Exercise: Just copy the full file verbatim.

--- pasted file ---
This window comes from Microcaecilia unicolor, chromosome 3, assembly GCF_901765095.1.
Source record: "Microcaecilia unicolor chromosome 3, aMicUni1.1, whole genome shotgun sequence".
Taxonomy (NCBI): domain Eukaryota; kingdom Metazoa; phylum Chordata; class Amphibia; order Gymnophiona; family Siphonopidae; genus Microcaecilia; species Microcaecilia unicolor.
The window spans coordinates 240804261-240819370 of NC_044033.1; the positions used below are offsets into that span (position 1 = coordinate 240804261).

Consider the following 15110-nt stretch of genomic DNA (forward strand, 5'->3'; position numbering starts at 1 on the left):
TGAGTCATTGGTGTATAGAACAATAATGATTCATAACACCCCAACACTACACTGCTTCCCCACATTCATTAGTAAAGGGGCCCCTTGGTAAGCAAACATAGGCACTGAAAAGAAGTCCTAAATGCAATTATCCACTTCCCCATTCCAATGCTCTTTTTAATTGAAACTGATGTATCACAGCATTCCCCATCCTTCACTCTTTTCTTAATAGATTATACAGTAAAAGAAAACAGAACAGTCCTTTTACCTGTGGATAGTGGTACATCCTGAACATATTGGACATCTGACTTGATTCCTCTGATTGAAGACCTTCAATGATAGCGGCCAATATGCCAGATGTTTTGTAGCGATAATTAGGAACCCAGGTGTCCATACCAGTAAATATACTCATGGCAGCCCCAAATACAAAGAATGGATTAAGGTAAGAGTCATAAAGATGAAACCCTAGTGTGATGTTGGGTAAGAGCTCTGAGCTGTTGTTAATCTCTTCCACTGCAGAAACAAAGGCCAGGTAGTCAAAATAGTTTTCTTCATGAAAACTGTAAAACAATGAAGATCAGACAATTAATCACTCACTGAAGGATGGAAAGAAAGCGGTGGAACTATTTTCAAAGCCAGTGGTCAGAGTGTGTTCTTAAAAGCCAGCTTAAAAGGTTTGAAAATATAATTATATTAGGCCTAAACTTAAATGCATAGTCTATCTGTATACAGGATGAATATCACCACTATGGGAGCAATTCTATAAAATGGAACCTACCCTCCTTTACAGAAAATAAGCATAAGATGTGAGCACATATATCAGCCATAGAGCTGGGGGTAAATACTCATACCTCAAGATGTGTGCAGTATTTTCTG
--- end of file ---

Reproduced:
This window comes from Microcaecilia unicolor, chromosome 3, assembly GCF_901765095.1.
Source record: "Microcaecilia unicolor chromosome 3, aMicUni1.1, whole genome shotgun sequence".
Taxonomy (NCBI): domain Eukaryota; kingdom Metazoa; phylum Chordata; class Amphibia; order Gymnophiona; family Siphonopidae; genus Microcaecilia; species Microcaecilia unicolor.
The window spans coordinates 240804261-240819370 of NC_044033.1; the positions used below are offsets into that span (position 1 = coordinate 240804261).

Consider the following 15110-nt stretch of genomic DNA (forward strand, 5'->3'; position numbering starts at 1 on the left):
TGAGTCATTGGTGTATAGAACAATAATGATTCATAACACCCCAACACTACACTGCTTCCCCACATTCATTAGTAAAGGGGCCCCTTGGTAAGCAAACATAGGCACTGAAAAGAAGTCCTAAATGCAATTATCCACTTCCCCATTCCAATGCTCTTTTTAATTGAAACTGATGTATCACAGCATTCCCCATCCTTCACTCTTTTCTTAATAGATTATACAGTAAAAGAAAACAGAACAGTCCTTTTACCTGTGGATAGTGGTACATCCTGAACATATTGGACATCTGACTTGATTCCTCTGATTGAAGACCTTCAATGATAGCGGCCAATATGCCAGATGTTTTGTAGCGATAATTAGGAACCCAGGTGTCCATACCAGTAAATATACTCATGGCAGCCCCAAATACAAAGAATGGATTAAGGTAAGAGTCATAAAGATGAAACCCTAGTGTGATGTTGGGTAAGAGCTCTGAGCTGTTGTTAATCTCTTCCACTGCAGAAACAAAGGCCAGGTAGTCAAAATAGTTTTCTTCATGAAAACTGTAAAACAATGAAGATCAGACAATTAATCACTCACTGAAGGATGGAAAGAAAGCGGTGGAACTATTTTCAAAGCCAGTGGTCAGAGTGTGTTCTTAAAAGCCAGCTTAAAAGGTTTGAAAATATAATTATATTAGGCCTAAACTTAAATGCATAGTCTATCTGTATACAGGATGAATATCACCACTATGGGAGCAATTCTATAAAATGGAACCTACCCTCCTTTACAGAAAATAAGCATAAGATGTGAGCACATATATCAGCCATAGAGCTGGGGGTAAATACTCATACCTCAAGATGTGTGCAGTATTTTCTG